- Relationship: Is the post from your business page a news source, person, or public figure that students often engage with? This is why you want to engage in a variety of ways on Facebook as your school, not just as a page. Does your school have “people” as entities on the platform? Maybe the future students’ team has a Facebook person who interacts with people on Facebook—as a human—and facilitates Facebook groups.
- Content-Type: What type of media is in the post, (video, photos, links, hashtags?), and which type of media do your students interact with most? We know that Facebook has been prioritizing video and moving this type of content to the top. Since video is the ultimate format for storytelling, try to get more comfortable with that social media marketing for schools content-type as well.
- Popularity: How are students who have already seen your post reacting to it? Are they sharing, commenting, and liking or are they ignoring it or tapping on the angry/sad face?
- Recency: How new is the post? Newer posts are placed higher.
Keeping all of this in mind, what are some actions you can take as a reaction to the algorithm?
First of all, make sure you reply to your students and prioritize building connections with each person who takes time to engage with your school on Facebook.
You should also aim to share content that will get conversations started in the comment section of your post and publish media that is highly shareable. Facebook’s algorithm values content that your students want to share and discuss with their peers. This could look like polls, or any fun-to-answer questions about student life, or really useful info about bookstore hours, or interactive maps for the best coffee or study spots on campus.
Post when your audience is most likely to be online and engaging. This will depend on your students and can vary depending on location and culture, but it’s worth looking into. Hoostsuite put together an article on best times for posting based on recent data that is worth taking a look at. According to their analysis, the best time to post on Facebook is 8:00am to 12:00pm on Tuesdays and Thursdays.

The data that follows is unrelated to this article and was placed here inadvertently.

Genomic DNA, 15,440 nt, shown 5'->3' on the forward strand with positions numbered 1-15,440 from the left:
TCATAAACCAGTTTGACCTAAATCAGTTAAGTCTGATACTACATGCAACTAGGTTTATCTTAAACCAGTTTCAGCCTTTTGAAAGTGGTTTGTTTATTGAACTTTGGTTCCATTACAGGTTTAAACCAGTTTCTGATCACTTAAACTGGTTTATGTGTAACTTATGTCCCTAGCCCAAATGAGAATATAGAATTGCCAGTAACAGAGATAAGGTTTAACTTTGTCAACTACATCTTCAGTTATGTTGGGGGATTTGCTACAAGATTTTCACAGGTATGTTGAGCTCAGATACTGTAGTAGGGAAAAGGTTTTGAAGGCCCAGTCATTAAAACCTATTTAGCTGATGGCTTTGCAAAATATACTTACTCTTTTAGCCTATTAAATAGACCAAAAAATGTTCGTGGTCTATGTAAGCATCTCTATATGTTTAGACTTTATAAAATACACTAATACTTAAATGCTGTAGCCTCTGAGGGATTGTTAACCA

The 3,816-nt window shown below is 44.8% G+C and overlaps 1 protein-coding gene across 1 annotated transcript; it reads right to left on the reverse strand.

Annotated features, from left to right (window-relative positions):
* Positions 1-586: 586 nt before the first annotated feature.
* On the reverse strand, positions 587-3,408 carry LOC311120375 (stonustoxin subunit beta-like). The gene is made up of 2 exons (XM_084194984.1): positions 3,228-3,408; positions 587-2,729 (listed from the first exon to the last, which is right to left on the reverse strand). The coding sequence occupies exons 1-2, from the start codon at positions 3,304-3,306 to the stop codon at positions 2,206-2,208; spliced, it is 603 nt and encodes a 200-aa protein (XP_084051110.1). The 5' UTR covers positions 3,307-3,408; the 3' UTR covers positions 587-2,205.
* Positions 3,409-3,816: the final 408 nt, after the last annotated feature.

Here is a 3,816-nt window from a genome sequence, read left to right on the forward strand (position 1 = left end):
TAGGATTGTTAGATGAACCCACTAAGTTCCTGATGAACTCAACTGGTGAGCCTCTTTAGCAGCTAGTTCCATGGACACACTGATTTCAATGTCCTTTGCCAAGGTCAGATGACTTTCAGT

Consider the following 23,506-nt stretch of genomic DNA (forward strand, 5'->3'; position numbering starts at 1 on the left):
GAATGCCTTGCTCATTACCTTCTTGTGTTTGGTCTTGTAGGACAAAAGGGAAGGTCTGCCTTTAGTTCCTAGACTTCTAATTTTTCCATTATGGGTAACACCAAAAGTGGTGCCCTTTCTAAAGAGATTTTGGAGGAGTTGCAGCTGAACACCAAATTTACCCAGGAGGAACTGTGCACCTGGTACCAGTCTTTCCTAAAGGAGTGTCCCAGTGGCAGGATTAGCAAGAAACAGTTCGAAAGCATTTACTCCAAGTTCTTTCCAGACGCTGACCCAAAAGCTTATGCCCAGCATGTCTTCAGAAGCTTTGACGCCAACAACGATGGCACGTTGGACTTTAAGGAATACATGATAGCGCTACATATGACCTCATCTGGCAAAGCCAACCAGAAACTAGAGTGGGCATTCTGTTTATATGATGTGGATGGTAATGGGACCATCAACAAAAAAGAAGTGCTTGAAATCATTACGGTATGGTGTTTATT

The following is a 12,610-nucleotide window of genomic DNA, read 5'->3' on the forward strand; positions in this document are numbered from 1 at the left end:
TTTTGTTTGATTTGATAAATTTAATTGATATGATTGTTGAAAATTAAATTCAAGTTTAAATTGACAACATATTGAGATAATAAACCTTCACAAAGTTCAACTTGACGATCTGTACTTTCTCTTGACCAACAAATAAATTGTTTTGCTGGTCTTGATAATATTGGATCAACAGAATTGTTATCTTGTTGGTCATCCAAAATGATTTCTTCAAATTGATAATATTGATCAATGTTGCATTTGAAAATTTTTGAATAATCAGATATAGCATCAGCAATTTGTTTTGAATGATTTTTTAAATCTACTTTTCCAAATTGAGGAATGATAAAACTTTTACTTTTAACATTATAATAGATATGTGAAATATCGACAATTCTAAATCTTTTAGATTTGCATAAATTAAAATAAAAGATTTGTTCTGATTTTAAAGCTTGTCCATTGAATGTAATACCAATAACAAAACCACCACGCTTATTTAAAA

Another notable tip is to post more Facebook stories, (since they are currently right at the top and allow you to sort of skip the news feed). They are also effective at driving traffic, 58% of people say they’ve visited a brand’s website for more information after watching a story.
Go Live on Facebook more often. Facebook live video receives 6x more engagement than regular video, as you can see the algorithm rewards it in a big way.
And finally, did you know that every Facebook user has thirty slots for their favourite pages and people? Those thirty VIPs get an automatic hall pass from the algorithm. Facebook does want people to have some control over what they see. Let your students know that they can prioritize your content in their timelines, if they want to, just by visiting their “Favourites” section on the left-hand menu.
More Eyes on Your School’s Content by Navigating Instagram’s Algorithm
Back in 2016, Instagram announced it would prioritize more of the moments that users care about. This ended the reverse-chronological feed in favour of a curated one similar to its newly adopted parent, the company formerly known as Facebook, now called Meta.
We’ve taken how TechCrunch has described Instagram’s algorithm and feed ranking criteria and applied it with a lens for schools and their student audience. When posting as a school, here is what will determine which of your students see your posts:
- Interest: Based on your students’ engagement with similar topics and what content they’ve engaged with before.
- Timeliness: More recent posts from who your students are following are prioritized over week-old ones.